The Fiesta is the smallest car Ford sells in the United States, and now it’s available with the tiniest engine the company has ever made.
Ford’s first three-piston motor is a 1.0-liter turbocharged powerhouse with an aluminum block the company says is small enough to fit on a sheet of letter paper or in a piece of carry-on luggage, with room to spare. With it, Ford joins Smart, Mitsubishi and MINI in what’s quickly becoming the year of the three-cylinder.
Rated at 123 horsepower, it has just three more ponies than the Fiesta’s standard 1.6-liter four-cylinder, but it comes with a big jump in tire-twisting torque. It’s rated at 125 lb-ft vs. 112 lb-ft, while a turbo overboost delivers up to 148 lb-ft in 15-second bursts. That’s a lot longer than you’d ever keep your foot planted to the floor in a car with a five-speed manual transmission. Lift, then shift.
The engine is so potent and delivers its punch at such low engine speeds that you can practically idle away from a stop. There’s none of the frantic revving and clutch-slipping commonly required when driving an econobox. This is good, because an automatic transmission isn’t available.
While it’s plenty quick for your commute, the $995 SFE (Super Fuel Economy) option on Fiesta SE and Titanium trims is aimed efficiency, not speed, and has an EPA highway rating of 43 mpg, which is higher than any of Ford’s hybrid models. It drops to 31 mpg around town, but both seem legit in the real world.
The engine can be had in sedan or hatchback styles at a starting price of $17,400 – about $2,500 more than the lowest-priced four-cylinder Fiesta, which has a 38-mpg rating. You won’t make that back at the pump, where it drinks regular unleaded, but the extra power comes with something else: refinement.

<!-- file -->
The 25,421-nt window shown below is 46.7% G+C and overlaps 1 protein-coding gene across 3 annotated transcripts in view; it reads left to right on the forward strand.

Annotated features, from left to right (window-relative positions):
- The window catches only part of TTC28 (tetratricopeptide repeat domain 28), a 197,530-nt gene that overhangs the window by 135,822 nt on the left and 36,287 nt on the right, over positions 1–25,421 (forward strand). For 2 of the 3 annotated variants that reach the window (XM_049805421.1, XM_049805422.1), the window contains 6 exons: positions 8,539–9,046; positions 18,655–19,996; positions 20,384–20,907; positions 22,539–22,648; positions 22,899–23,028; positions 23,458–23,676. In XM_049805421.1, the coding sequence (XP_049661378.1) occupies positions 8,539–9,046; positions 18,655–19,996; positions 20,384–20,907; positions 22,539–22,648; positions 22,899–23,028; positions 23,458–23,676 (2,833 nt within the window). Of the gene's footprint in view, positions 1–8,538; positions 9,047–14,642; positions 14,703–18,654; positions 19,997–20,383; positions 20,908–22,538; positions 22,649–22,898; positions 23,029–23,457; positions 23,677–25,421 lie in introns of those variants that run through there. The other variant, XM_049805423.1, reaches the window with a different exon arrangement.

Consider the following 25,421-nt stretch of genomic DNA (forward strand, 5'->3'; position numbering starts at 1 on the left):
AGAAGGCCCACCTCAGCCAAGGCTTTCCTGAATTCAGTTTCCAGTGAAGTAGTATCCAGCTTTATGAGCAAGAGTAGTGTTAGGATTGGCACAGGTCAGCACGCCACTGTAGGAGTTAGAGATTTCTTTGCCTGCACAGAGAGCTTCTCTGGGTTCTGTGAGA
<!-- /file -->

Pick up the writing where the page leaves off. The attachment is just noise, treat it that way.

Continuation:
Despite its size, the engine has a deep, rich sound without any of the harsh buzz subcompact car owners are familiar with. And thanks to some clever engineering, it’s also much smoother than its odd number of cylinders suggests. Ford intentionally imbalanced the flywheel and crank pulley to offset the off-kilter firing pattern, eliminating the need for the separate counter-rotating balance shaft many small motors use, which keeps the overall package as small and light as possible.
Given that the engine is basically the only difference between the SFE and most Fiestas, the transformation is dramatic. It’s a much more pleasant car, and while it’s no Fiesta ST sports model, it’s not a stretch to call it “fun to drive.”
Most of the drawbacks are those already inherent in the Fiesta, namely its size. Even for the subcompact class, the cabin is a little tight in the rear seats, though the trunk in the sedan is awkwardly large. Sadly, the SFE only comes with low rolling resistance tires on steel wheels fitted with plastic hubcaps – an old-school economy car touch.
Ford offers the 1.0-liter engine in several models overseas, and it’s so confident that it can pull much more than its weight that it’s adding it to the larger Focus compact in the U.S. this fall.
I’m not sure what the math will be like there, but three is definitely greater than four in the Fiesta.
Click HERE to view Gary Gastelu’s test drive in the 2014 Ford Fiesta SFE.